The Joliet Army Ammunition Plant

Arsenal Artifacts

An album of photos of artifacts from the Joliet Army Ammunition Plant. Scroll through the photos or view the full album on our  Flickr page

Joliet Arsenal: Woman operating machineIn increments, land where the Joliet Army Ammunition Plant was active during WWII is being transferred from the U.S. Army to the USDA Forest Service. So far, 18,500 acres have been transferred.

The federal government purchased 36,645 acres from local farmers at a cost of $8,175,815. Construction costs totaled over $81 million.

The arsenal was originally known as the Elwood Ordnance Plant (EOP) and the Kankakee Ordnance Works (KOW) when they were authorized by the federal government in 1940. 

There were 77 similar ammunitions plants built during World War II to produce ammunition and explosives for the U.S. military. At the time they were built, the Joliet plants were considered the largest, most sophisticated munitions plants in the world. Both the Elwood and Kankakee plants became a training base that supported efforts of the allies.

Joliet Arsenal: Men unloading somethingAt peak production during WWII, over 10,425 people were employed at the two plants. The Elwood facility loaded over 926 million bombs, shells, mines, detonators, fuzees, and boosters. The Kankakee facility set a national record producing over one billion pounds of TNT.

The Elwood and Kankakee plants were combined and redesignated as the Joliet Arsenal in 1945, when operations were placed on standby. The Arsenal was reactivated from 1952 to 1957 during the Korean War and again during the Vietnam War.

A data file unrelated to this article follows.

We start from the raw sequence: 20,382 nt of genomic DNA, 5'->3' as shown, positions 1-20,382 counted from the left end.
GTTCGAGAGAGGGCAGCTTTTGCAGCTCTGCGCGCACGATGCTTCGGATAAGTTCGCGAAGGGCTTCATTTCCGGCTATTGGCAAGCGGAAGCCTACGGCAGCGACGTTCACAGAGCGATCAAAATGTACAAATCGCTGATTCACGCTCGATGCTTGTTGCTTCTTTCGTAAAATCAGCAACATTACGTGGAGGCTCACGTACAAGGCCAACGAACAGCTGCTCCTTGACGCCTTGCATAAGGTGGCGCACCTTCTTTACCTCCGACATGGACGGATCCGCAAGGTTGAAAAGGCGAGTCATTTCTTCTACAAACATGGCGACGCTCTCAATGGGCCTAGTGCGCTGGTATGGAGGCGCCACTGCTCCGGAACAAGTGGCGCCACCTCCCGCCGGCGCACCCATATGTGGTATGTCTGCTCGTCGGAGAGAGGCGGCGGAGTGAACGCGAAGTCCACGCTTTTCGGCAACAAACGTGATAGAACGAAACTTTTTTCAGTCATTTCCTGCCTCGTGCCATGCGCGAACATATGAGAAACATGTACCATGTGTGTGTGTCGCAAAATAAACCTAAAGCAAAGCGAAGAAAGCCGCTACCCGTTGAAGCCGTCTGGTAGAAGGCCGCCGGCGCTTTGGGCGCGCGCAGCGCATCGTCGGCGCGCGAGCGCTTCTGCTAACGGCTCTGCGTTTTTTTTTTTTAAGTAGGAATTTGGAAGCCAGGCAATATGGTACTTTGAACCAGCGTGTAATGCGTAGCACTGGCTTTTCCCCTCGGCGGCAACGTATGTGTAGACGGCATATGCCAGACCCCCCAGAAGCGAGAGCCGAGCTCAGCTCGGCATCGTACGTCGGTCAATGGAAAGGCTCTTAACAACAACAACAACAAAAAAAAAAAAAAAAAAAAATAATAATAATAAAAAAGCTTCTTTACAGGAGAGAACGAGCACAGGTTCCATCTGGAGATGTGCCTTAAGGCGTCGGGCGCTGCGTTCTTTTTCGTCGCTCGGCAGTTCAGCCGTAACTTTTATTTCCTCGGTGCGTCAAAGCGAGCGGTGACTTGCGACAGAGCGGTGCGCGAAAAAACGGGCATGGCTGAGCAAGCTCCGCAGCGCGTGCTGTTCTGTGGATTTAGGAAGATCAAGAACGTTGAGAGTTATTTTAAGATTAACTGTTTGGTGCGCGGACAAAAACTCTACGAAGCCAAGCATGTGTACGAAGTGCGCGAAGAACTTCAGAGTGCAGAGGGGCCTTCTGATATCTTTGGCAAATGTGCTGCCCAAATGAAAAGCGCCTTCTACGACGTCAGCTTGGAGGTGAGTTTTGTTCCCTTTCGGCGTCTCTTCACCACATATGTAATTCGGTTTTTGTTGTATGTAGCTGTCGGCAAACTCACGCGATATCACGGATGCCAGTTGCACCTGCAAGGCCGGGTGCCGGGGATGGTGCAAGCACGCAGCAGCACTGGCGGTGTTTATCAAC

TNT production stopped in 1976 and by the late 1970s, most operations had ceased. The total size at the time it was declared inactive in 1993 was 23,543 acres.


Joliet Arsenal: Group shot of munitions lineThe Arsenal Legacy

While the arsenal was active, water in Grant Creek ran red. The creek was heavily disturbed by contaminants from the TNT manufacturing process. Grant Creek has recovered and exhibits the highest biological diversity on the property. Because the majority of its watershed is in grasslands, the creek receives very little runoff and silt from crop fields.

The chemicals involved in the manufacture of TNT still contaminate the top few meters of soil in the 4,000 acre area where the process took place. The U.S. Department of Defense is responsible for the clean-up of hazardous waste in this area. When clean-up is complete, the land will be transferred to the USDA Forest Service for inclusion in the Midewin National Tallgrass Prairie.

To complete construction of arsenal, 45 percent of the landscape was modified to some degree. Some arsenal buildings are still standing, though most have been idle for 25 years. Over 1,000 of the total 1,462 buildings date back to WW II. Other remnants of the arsenal years include 200 miles of roads, 166 miles of railroad, and "igloos" which were used to store ammunition and explosives.

Joliet Arsenal: stenciling shellsThe site is also enclosed by 37 miles of 8-foot chain-link fencing with 3 strands of barbed wire. During years of inactivity, the land was leased for agricultural purposes. There are currently 10,700 acres of row crops and 6,000 acres of pasture on the site. The superficial disturbance of land at the arsenal was significant. However, subsurface disturbance was minimal.

What will happen to all of this now that the site has been designated for restoration and conservation?

The buildings and railroad lines are being dismantled and salvaged.

Some of the roads will be left and maintained as access roads or trails. Others will be removed.

Some of the fencing will be left intact.

Agricultural uses that are compatible with resource management will be part of the prairie restoration process over the next 20 years and more.  



Joliet Arsenal: Larry Potash InterviewThe story of an explosion in 1942 at the Joliet Army Ammunition Plant is featured in this episode of WGN TV’s series called “Backstory with Larry Potash”.